Rights Now is a quarterly publication of the ABA Center for Human Rights, providing analysis of issues in human rights law and regular updates on current news.
Rights Now is a quarterly publication of the ABA Center for Human Rights, providing analysis of issues in human rights law and regular updates on current news.
This month the world celebrates International Criminal Justice Day (July 17) to commemorate the adoption of the Rome Statute, which was adopted fourteen years ago and later established the International Criminal Court (ICC) in 2002. The ABA Center for Human Rights joins the international community in acknowledging the ICC and other international criminal tribunals for their efforts to end impunity for war crimes, crimes against humanity, and genocide. In support of these efforts, the Center’s ICC Project embodies the ABA’s long-standing and steadfast support of the ICC and of increased cooperation between the United States and the Court. More information about the Center’s ICC Project is available on the ABA-ICC Project website. The Center invites your participation in and support of the ICC Project.
The ABA AIDS Coordinating Committee will host a conference on HIV/AIDS Law and Practice: Rights Protection through Representation, on July 21, 2012, in Washington, DC, immediately preceding the International AIDS Conference there. For more information and to register for the conference, visit the conference website.
CHR Chair Michael Greco visited Peking University School of Transnational Law (STL) from June 5 to 9 to discuss international human rights law. Greco plans to teach a course on that subject at STL in fall 2012.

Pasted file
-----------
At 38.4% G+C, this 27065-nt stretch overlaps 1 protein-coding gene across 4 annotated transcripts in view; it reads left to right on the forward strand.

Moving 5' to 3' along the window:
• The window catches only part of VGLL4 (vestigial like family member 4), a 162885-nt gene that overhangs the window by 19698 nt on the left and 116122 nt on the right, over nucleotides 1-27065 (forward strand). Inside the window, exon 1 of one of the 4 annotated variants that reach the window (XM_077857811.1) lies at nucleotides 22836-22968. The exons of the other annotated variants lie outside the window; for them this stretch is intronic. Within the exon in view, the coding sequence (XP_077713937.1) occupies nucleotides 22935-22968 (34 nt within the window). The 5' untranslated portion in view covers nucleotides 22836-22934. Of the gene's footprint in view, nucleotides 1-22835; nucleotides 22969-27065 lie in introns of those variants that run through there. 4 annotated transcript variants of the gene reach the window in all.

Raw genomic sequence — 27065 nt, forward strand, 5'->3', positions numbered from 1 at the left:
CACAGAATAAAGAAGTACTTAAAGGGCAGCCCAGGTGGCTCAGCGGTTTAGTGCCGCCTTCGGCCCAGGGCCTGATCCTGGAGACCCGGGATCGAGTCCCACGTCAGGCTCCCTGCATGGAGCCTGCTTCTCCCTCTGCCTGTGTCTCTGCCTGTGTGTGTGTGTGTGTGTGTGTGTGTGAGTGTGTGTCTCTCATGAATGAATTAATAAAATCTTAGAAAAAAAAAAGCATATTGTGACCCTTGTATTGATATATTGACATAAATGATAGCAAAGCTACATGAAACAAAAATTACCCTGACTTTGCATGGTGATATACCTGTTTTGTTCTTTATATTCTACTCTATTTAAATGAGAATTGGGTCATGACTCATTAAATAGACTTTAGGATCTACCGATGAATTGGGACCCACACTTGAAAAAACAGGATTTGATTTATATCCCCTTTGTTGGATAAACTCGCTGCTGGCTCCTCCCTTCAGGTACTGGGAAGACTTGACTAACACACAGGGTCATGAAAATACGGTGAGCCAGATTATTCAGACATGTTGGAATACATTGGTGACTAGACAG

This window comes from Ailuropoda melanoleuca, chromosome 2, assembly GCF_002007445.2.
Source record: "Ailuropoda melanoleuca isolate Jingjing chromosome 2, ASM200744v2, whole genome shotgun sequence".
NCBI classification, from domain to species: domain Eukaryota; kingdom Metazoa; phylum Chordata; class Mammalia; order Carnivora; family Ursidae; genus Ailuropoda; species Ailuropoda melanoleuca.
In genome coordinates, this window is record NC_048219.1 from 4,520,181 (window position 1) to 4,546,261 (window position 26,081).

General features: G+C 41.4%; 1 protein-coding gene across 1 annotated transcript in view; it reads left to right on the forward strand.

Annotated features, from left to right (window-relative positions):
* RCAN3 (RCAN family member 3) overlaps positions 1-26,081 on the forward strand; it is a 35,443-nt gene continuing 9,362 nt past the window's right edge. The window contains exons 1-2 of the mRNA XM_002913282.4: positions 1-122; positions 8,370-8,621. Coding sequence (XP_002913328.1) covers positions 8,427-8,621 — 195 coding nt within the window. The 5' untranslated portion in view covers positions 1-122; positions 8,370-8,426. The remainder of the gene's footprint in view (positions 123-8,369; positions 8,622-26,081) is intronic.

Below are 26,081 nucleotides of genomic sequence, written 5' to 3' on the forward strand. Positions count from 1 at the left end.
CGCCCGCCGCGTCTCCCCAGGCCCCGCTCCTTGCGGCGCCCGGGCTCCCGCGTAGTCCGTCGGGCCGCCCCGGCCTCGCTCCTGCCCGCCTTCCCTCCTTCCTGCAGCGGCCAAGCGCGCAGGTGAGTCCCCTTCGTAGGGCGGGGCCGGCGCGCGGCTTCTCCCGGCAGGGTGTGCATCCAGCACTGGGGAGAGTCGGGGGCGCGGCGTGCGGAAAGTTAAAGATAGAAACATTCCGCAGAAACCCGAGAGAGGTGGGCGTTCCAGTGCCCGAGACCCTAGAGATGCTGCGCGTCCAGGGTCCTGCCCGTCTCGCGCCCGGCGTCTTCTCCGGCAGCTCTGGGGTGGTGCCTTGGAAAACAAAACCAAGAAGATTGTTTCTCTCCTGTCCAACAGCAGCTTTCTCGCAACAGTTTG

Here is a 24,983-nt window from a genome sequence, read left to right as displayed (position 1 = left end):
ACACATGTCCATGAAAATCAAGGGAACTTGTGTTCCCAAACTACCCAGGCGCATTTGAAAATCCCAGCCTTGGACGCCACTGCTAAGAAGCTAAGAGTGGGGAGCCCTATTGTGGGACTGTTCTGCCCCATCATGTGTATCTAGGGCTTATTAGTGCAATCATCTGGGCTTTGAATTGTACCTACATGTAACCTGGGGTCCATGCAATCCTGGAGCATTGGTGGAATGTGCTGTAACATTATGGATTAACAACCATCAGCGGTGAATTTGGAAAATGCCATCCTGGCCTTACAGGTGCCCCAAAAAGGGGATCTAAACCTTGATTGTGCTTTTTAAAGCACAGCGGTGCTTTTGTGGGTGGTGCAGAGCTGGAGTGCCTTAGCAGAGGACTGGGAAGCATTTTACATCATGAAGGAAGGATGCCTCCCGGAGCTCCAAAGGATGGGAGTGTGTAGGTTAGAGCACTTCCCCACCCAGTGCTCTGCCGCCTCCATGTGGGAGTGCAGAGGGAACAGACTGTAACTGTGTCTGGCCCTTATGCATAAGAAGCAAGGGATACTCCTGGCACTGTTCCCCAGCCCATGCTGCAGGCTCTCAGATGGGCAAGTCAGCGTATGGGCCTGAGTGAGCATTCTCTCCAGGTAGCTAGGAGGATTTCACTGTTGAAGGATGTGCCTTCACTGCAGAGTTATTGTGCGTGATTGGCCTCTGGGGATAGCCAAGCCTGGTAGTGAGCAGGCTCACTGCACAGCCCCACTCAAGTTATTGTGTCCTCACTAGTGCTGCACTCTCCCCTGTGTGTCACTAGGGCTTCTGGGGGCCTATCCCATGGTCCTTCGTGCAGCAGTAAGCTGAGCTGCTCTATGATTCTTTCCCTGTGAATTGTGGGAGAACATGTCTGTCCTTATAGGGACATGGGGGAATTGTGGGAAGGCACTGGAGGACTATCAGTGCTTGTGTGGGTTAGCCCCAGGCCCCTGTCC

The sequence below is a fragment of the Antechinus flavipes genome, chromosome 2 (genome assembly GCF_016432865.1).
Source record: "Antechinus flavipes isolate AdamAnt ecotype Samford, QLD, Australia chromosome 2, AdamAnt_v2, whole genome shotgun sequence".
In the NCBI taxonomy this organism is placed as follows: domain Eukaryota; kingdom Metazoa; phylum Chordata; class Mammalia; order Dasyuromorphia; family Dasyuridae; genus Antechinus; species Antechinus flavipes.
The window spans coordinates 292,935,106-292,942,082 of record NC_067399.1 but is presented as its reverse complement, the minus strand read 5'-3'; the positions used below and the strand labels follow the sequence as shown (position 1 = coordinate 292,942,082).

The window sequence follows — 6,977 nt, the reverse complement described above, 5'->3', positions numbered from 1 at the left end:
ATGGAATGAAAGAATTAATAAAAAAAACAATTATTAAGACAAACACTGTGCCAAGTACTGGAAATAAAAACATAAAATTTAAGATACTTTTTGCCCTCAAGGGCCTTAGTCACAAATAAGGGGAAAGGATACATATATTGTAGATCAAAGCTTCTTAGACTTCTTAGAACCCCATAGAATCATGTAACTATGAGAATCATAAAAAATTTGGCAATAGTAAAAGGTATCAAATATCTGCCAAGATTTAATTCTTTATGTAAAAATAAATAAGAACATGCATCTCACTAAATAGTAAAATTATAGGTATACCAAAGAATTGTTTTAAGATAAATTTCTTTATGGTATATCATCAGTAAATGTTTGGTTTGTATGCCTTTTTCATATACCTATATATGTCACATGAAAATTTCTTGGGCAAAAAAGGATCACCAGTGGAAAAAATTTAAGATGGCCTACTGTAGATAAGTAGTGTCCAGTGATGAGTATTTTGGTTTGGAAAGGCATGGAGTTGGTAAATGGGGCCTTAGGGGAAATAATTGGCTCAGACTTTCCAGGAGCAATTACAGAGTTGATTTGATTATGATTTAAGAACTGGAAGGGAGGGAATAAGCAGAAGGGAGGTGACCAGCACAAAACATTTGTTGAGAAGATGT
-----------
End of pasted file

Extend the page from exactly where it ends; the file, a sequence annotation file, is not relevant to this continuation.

Chancellor and Founding Dean, Jeffrey Lehman, Associate Dean Stephen Yandle, and Assistant Dean XU Hua met with Greco and introduced him to STL. During his visit, Greco attended classes, communicated with students, attended the annual moot court competition, and had meals with faculty and staff to a get deeper understanding of the school’s curricula and culture. He also gave a lecture titled, “Are Lawyers Really Necessary?”, which also attracted students from Tsinghua University Graduate School in Shenzhen and Harbin Institute of Technology Shenzhen Graduate School as well. During the question-and-answer period after the lecture, Greco shared his views regarding a career in human rights law.
WASHINGTON, DC—The United States Holocaust Memorial Museum today expressed its grave concern for the safety and security of civilians in Syria, and warned of the potential for genocidal acts if nations do not take prompt actions to uphold their responsibility to protect groups and individuals targeted by the Syrian regime.
There is abundant evidence that crimes against humanity are being committed by the Syrian government and allied militias. The United Nations has estimated that more than 10,000 people have been killed, though unofficial estimates put the number at more than 14,000. Tens of thousands of additional civilians have been arbitrarily and illegally detained, and many of them are feared dead. Some 100,000 people have fled the country, and as many as 300,000 may be displaced within Syria. A new report this week accuses the government of using young children as human shields.